Marriage is meant as a help in this rollercoaster. It’s an injection of love into our sin-stained reality. A married relationship is the firm base from which couples can tackle those trials of child-rearing, poor health, and whatever else. When life is good, it’s more enjoyable to celebrate with another. And when life is bad, it’s good to have someone to lean on. Marriage gives this in a deep, lifelong friendship with another. Consequently, it’s meant as a good and a comfort for life, and not a further source of suffering. As God told us from the beginning, “It’s not good for man to be alone” (Gen. 2:18). Life is better with a helpmate (see Eccles. 4:9-12, Prov. 12:4).

Practically, it doesn’t always work this way. Some marriages really are a source of suffering, sometimes because of the failures of one or the other party, and sometimes because tragedy and the strain of life’s difficulties overwhelm them. And all marriages have seasons of hardship and moments of friction. This is okay—even expected in a fallen world, and in relationships between imperfect spouses.

But even though we anticipate such moments, we shouldn’t define marriage by them. They are normal, but they aren’t the goal of marriage, and aren’t what inspires people to plunge into it.

Marriage should be a reflection of our life in Christ. By dying on the Cross, Jesus enters into all of our hurt. When we suffer, we can confidently turn to him who is suffering with us and for us, standing against the evils afflicting us. God is always “on our side” (Ps. 118:6, Rom. 8:31-39). He is always willing our happiness, and he remains the best of companions and supports in all of life’s trials (see 1 Pet. 5:7). Following him isn’t always easy. But neither is it a life of drudgery and pain—for his yoke is easy and his burden light (Matt. 11:28-30).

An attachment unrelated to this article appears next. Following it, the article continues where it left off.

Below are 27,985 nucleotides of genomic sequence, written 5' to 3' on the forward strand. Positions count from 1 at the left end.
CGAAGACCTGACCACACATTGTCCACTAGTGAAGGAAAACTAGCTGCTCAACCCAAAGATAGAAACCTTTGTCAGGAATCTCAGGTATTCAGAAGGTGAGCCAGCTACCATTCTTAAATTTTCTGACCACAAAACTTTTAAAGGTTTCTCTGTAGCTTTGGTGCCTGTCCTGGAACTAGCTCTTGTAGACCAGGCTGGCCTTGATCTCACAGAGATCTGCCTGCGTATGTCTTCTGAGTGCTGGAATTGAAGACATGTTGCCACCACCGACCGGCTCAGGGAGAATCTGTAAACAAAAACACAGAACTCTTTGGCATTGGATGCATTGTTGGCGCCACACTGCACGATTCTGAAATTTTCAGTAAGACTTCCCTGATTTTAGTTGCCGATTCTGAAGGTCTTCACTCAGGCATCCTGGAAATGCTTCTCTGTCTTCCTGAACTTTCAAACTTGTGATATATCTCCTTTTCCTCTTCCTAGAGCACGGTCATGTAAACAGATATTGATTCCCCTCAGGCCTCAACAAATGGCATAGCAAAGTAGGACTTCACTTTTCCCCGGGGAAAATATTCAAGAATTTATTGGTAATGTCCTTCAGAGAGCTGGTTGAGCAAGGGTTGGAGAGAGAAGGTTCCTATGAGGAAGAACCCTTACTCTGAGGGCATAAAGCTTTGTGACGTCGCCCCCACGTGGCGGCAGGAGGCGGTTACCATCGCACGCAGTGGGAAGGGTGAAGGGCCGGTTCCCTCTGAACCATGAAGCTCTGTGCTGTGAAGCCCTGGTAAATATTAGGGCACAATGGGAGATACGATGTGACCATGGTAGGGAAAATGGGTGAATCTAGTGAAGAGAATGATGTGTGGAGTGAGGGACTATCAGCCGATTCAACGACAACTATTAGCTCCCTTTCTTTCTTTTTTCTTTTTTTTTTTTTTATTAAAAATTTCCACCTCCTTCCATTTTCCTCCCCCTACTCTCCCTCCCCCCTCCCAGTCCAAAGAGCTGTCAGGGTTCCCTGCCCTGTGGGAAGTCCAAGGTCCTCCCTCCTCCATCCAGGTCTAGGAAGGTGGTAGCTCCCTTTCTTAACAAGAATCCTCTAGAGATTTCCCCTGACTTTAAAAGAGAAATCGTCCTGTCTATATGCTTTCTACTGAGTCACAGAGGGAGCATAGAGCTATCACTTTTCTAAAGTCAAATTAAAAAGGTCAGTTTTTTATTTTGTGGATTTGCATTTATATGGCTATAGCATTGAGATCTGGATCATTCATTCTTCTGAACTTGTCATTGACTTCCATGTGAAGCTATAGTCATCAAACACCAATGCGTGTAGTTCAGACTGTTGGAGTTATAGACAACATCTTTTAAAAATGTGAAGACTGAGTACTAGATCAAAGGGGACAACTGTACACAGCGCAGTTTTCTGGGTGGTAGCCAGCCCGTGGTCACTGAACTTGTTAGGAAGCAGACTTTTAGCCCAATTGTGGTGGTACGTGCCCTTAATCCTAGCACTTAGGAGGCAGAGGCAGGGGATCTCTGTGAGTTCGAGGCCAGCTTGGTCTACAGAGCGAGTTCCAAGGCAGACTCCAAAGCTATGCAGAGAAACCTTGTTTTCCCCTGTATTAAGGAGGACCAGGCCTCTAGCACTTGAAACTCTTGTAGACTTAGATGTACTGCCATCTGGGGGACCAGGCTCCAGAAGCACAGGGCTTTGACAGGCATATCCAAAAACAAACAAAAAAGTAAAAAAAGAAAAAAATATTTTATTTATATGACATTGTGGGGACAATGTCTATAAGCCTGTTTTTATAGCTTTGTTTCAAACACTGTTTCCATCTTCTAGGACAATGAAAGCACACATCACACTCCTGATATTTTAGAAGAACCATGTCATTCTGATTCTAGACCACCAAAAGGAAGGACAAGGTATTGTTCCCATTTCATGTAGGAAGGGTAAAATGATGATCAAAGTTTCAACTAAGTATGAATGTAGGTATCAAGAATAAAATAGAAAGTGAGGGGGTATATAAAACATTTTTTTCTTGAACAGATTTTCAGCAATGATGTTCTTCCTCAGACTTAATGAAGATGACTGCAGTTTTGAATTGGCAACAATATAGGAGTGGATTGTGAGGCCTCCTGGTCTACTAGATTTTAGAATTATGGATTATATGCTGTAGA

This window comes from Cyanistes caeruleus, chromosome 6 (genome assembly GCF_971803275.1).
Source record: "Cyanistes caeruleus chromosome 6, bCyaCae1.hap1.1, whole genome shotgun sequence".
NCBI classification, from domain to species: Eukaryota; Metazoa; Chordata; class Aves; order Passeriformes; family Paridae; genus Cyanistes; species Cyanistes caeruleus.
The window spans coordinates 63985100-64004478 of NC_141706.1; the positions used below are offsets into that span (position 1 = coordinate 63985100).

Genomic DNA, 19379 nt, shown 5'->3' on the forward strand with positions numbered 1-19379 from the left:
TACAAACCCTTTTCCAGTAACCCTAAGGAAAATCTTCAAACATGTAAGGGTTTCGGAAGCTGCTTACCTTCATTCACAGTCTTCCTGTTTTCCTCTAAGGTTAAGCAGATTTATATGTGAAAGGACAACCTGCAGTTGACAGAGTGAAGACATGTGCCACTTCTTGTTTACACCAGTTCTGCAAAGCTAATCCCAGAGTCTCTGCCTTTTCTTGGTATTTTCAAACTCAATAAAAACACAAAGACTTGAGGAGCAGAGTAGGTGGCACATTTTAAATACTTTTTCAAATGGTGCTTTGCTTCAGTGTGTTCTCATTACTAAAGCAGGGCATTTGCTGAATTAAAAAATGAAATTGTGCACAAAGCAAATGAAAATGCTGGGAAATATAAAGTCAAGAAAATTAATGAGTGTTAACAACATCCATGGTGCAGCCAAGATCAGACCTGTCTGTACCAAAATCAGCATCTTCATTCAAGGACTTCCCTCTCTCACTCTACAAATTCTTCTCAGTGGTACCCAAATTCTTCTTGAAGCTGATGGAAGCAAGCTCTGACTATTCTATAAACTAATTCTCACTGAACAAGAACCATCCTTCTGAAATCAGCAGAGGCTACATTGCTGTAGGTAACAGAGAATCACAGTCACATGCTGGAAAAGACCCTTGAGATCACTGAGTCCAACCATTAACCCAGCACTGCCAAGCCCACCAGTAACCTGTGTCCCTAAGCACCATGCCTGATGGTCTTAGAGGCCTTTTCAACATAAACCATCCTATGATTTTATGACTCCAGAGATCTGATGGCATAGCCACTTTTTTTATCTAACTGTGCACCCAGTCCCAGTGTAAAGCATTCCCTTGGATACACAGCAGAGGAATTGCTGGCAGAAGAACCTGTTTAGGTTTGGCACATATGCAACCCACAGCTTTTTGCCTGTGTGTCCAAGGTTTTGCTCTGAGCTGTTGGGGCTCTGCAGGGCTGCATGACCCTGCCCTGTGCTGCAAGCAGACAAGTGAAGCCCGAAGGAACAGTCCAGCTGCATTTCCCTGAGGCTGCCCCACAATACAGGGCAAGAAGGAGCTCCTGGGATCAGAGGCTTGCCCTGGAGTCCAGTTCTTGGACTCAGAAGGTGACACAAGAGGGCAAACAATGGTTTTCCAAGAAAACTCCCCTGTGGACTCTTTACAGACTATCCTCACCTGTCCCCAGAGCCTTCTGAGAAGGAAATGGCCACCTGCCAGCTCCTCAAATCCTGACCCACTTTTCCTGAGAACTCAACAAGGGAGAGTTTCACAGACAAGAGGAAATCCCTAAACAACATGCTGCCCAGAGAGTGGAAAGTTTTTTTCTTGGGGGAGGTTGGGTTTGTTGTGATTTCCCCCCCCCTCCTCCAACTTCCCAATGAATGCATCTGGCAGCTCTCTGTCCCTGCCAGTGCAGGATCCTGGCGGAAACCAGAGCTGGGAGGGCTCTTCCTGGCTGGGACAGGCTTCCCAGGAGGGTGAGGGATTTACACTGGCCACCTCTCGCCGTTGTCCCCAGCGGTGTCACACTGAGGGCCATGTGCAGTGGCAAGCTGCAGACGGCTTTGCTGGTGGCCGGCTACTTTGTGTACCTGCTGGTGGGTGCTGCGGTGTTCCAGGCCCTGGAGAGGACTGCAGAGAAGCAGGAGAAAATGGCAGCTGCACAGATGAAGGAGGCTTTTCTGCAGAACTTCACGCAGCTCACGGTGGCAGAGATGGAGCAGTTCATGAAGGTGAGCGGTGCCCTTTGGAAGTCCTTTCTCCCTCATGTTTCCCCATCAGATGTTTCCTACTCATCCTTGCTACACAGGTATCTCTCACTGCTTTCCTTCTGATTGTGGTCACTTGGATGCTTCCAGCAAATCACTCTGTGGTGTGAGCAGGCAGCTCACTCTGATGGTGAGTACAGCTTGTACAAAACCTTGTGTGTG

So yes, perhaps marriage isn’t easy. But that doesn’t mean it’s hard. Marriage is meant as a source of refreshment, bringing the joys of love to the inescapable cares of life. It takes work, it has bumps on the way, but it’s ultimately a source of happiness, and not an endeavor of misery.

This is an attractive picture of marriage, indeed. And one that should inspire many to pursue it.